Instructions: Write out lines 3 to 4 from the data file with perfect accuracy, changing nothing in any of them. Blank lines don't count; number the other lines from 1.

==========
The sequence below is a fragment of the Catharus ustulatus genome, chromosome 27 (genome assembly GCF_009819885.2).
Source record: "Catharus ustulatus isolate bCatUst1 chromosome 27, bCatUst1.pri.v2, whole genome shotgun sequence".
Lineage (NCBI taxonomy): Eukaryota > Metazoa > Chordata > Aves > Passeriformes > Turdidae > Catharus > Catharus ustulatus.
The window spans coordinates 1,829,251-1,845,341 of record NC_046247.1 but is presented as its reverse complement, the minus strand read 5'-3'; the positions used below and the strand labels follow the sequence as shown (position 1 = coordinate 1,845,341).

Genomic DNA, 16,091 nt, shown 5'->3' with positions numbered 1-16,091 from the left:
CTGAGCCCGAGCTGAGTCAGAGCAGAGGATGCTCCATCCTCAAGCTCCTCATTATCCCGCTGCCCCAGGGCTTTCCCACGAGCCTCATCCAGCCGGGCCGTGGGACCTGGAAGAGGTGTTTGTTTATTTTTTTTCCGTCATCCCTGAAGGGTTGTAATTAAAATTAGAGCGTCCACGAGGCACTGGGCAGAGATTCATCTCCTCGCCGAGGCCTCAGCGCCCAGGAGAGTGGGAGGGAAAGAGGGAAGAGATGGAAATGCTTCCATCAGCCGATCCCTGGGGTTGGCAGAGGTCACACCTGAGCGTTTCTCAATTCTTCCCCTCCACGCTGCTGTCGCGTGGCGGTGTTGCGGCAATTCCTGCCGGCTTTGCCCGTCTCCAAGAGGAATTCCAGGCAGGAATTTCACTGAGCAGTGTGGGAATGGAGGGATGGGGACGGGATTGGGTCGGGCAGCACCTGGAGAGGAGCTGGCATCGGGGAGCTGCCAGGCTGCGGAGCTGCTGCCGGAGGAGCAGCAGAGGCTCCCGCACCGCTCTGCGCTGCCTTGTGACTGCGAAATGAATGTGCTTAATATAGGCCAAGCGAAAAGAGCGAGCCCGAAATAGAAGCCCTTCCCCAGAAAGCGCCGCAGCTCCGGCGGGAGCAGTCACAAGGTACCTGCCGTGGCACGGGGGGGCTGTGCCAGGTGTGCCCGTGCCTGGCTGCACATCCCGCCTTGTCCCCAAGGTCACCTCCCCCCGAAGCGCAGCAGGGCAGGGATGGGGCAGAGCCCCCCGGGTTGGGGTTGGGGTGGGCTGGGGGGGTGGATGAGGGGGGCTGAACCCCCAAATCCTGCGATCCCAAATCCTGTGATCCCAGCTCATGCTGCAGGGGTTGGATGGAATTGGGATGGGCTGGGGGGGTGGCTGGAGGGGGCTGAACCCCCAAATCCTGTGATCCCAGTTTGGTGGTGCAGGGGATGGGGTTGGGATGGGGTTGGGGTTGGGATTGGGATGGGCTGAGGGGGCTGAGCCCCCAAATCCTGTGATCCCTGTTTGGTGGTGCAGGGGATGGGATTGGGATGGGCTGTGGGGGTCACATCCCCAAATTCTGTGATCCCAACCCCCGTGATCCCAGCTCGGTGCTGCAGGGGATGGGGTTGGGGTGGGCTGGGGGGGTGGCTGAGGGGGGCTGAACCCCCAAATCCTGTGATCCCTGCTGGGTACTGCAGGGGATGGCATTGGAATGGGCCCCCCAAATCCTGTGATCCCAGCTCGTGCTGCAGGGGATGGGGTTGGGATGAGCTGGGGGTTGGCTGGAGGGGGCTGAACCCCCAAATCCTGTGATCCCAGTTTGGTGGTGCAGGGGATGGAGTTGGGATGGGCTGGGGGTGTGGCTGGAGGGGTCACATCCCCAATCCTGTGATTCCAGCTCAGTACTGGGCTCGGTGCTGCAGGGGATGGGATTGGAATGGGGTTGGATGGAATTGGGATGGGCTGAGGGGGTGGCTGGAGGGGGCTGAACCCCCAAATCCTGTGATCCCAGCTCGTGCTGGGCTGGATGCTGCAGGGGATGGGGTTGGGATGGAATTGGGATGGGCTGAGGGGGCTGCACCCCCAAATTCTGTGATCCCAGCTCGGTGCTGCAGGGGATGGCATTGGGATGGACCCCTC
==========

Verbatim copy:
Lineage (NCBI taxonomy): Eukaryota > Metazoa > Chordata > Aves > Passeriformes > Turdidae > Catharus > Catharus ustulatus.
The window spans coordinates 1,829,251-1,845,341 of record NC_046247.1 but is presented as its reverse complement, the minus strand read 5'-3'; the positions used below and the strand labels follow the sequence as shown (position 1 = coordinate 1,845,341).